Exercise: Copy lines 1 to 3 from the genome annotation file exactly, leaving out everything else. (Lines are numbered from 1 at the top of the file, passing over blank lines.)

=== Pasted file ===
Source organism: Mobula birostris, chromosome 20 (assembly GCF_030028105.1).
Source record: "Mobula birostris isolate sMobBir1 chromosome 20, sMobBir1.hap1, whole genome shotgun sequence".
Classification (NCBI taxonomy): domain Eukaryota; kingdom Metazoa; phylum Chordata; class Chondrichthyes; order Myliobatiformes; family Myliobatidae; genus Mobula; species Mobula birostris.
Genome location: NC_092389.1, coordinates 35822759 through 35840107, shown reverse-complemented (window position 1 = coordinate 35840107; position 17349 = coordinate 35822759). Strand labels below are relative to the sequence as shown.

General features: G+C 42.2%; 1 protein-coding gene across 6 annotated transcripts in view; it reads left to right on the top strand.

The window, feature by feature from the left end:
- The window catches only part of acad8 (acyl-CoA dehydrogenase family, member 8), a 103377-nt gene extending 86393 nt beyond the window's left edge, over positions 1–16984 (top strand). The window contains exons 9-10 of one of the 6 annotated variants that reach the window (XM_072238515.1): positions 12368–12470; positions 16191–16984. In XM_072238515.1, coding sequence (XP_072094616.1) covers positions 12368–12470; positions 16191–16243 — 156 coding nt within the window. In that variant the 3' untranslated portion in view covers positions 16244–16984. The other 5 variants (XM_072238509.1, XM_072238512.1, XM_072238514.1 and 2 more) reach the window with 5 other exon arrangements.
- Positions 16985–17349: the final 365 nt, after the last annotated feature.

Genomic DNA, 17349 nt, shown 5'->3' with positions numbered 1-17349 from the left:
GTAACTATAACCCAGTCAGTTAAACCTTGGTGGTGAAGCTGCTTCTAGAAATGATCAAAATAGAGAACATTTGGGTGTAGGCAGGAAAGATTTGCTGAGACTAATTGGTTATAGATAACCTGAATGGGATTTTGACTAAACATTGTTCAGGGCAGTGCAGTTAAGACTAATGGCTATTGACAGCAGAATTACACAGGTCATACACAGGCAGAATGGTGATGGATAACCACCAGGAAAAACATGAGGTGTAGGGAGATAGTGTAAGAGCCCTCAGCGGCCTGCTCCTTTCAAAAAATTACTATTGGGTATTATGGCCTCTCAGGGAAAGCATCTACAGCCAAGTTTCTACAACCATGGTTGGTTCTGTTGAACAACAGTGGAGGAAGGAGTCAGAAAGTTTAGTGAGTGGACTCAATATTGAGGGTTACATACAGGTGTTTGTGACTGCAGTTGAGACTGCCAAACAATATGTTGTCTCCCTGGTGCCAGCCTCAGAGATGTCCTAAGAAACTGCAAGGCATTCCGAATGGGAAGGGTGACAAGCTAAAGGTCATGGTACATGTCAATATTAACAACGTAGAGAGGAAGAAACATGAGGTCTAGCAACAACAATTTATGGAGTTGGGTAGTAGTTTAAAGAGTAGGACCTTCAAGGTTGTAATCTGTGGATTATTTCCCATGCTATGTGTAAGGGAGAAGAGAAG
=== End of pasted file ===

Source organism: Mobula birostris, chromosome 20 (assembly GCF_030028105.1).
Source record: "Mobula birostris isolate sMobBir1 chromosome 20, sMobBir1.hap1, whole genome shotgun sequence".
Classification (NCBI taxonomy): domain Eukaryota; kingdom Metazoa; phylum Chordata; class Chondrichthyes; order Myliobatiformes; family Myliobatidae; genus Mobula; species Mobula birostris.